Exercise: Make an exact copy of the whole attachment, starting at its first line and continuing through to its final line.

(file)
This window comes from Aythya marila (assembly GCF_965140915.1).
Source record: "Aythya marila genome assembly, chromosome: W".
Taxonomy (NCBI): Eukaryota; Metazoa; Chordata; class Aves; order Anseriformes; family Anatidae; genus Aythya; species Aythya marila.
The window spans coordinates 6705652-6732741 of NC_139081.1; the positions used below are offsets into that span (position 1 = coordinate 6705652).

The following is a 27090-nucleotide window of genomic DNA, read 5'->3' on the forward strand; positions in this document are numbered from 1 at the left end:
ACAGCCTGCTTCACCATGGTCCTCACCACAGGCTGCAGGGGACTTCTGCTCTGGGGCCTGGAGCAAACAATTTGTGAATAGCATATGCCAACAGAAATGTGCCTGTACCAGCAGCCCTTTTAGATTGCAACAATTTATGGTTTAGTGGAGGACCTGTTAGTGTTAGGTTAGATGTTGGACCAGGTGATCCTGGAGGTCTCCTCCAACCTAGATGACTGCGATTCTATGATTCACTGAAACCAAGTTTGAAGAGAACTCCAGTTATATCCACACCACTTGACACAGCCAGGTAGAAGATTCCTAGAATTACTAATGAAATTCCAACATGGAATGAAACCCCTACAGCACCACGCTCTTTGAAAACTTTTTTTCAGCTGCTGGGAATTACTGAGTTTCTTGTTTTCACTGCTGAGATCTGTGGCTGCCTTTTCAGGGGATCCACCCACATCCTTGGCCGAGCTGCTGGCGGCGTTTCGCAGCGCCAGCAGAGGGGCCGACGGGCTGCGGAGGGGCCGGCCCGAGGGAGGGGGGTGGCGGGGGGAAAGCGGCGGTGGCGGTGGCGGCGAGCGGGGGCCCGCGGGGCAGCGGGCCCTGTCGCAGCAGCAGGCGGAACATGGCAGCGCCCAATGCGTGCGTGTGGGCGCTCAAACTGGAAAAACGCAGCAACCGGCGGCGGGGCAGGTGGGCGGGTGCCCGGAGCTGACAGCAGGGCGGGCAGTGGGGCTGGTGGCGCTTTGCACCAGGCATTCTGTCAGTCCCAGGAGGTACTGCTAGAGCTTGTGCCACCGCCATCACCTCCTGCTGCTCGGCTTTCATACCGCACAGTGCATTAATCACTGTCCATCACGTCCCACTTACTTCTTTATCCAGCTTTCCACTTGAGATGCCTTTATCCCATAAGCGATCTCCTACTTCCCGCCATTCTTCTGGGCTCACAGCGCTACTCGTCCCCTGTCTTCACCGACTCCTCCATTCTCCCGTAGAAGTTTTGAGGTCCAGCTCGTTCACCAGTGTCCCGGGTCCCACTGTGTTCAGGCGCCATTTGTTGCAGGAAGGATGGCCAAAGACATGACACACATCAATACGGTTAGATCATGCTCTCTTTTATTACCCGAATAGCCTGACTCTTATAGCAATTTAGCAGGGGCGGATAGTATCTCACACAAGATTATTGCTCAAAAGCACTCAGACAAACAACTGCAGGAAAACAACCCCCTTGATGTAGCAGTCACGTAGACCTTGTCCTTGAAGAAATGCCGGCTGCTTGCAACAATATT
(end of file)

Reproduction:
This window comes from Aythya marila (assembly GCF_965140915.1).
Source record: "Aythya marila genome assembly, chromosome: W".
Taxonomy (NCBI): Eukaryota; Metazoa; Chordata; class Aves; order Anseriformes; family Anatidae; genus Aythya; species Aythya marila.
The window spans coordinates 6705652-6732741 of NC_139081.1; the positions used below are offsets into that span (position 1 = coordinate 6705652).

The following is a 27090-nucleotide window of genomic DNA, read 5'->3' on the forward strand; positions in this document are numbered from 1 at the left end:
ACAGCCTGCTTCACCATGGTCCTCACCACAGGCTGCAGGGGACTTCTGCTCTGGGGCCTGGAGCAAACAATTTGTGAATAGCATATGCCAACAGAAATGTGCCTGTACCAGCAGCCCTTTTAGATTGCAACAATTTATGGTTTAGTGGAGGACCTGTTAGTGTTAGGTTAGATGTTGGACCAGGTGATCCTGGAGGTCTCCTCCAACCTAGATGACTGCGATTCTATGATTCACTGAAACCAAGTTTGAAGAGAACTCCAGTTATATCCACACCACTTGACACAGCCAGGTAGAAGATTCCTAGAATTACTAATGAAATTCCAACATGGAATGAAACCCCTACAGCACCACGCTCTTTGAAAACTTTTTTTCAGCTGCTGGGAATTACTGAGTTTCTTGTTTTCACTGCTGAGATCTGTGGCTGCCTTTTCAGGGGATCCACCCACATCCTTGGCCGAGCTGCTGGCGGCGTTTCGCAGCGCCAGCAGAGGGGCCGACGGGCTGCGGAGGGGCCGGCCCGAGGGAGGGGGGTGGCGGGGGGAAAGCGGCGGTGGCGGTGGCGGCGAGCGGGGGCCCGCGGGGCAGCGGGCCCTGTCGCAGCAGCAGGCGGAACATGGCAGCGCCCAATGCGTGCGTGTGGGCGCTCAAACTGGAAAAACGCAGCAACCGGCGGCGGGGCAGGTGGGCGGGTGCCCGGAGCTGACAGCAGGGCGGGCAGTGGGGCTGGTGGCGCTTTGCACCAGGCATTCTGTCAGTCCCAGGAGGTACTGCTAGAGCTTGTGCCACCGCCATCACCTCCTGCTGCTCGGCTTTCATACCGCACAGTGCATTAATCACTGTCCATCACGTCCCACTTACTTCTTTATCCAGCTTTCCACTTGAGATGCCTTTATCCCATAAGCGATCTCCTACTTCCCGCCATTCTTCTGGGCTCACAGCGCTACTCGTCCCCTGTCTTCACCGACTCCTCCATTCTCCCGTAGAAGTTTTGAGGTCCAGCTCGTTCACCAGTGTCCCGGGTCCCACTGTGTTCAGGCGCCATTTGTTGCAGGAAGGATGGCCAAAGACATGACACACATCAATACGGTTAGATCATGCTCTCTTTTATTACCCGAATAGCCTGACTCTTATAGCAATTTAGCAGGGGCGGATAGTATCTCACACAAGATTATTGCTCAAAAGCACTCAGACAAACAACTGCAGGAAAACAACCCCCTTGATGTAGCAGTCACGTAGACCTTGTCCTTGAAGAAATGCCGGCTGCTTGCAACAATATT